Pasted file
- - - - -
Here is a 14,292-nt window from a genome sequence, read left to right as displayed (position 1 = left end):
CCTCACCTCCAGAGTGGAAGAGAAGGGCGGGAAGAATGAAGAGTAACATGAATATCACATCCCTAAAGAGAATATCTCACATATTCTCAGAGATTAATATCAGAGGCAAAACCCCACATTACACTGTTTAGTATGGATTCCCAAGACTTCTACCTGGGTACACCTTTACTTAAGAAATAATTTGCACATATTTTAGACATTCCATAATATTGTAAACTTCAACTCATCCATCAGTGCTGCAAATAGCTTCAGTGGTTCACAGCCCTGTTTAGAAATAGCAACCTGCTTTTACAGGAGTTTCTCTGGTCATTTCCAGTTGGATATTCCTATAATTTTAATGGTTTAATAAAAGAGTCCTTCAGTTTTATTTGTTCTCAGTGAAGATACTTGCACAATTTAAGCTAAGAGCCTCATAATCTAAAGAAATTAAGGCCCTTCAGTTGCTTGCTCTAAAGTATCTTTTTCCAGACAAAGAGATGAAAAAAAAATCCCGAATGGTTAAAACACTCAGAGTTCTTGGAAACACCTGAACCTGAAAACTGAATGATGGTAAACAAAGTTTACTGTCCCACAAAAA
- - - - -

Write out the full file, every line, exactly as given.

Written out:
Here is a 14,292-nt window from a genome sequence, read left to right as displayed (position 1 = left end):
CCTCACCTCCAGAGTGGAAGAGAAGGGCGGGAAGAATGAAGAGTAACATGAATATCACATCCCTAAAGAGAATATCTCACATATTCTCAGAGATTAATATCAGAGGCAAAACCCCACATTACACTGTTTAGTATGGATTCCCAAGACTTCTACCTGGGTACACCTTTACTTAAGAAATAATTTGCACATATTTTAGACATTCCATAATATTGTAAACTTCAACTCATCCATCAGTGCTGCAAATAGCTTCAGTGGTTCACAGCCCTGTTTAGAAATAGCAACCTGCTTTTACAGGAGTTTCTCTGGTCATTTCCAGTTGGATATTCCTATAATTTTAATGGTTTAATAAAAGAGTCCTTCAGTTTTATTTGTTCTCAGTGAAGATACTTGCACAATTTAAGCTAAGAGCCTCATAATCTAAAGAAATTAAGGCCCTTCAGTTGCTTGCTCTAAAGTATCTTTTTCCAGACAAAGAGATGAAAAAAAAATCCCGAATGGTTAAAACACTCAGAGTTCTTGGAAACACCTGAACCTGAAAACTGAATGATGGTAAACAAAGTTTACTGTCCCACAAAAA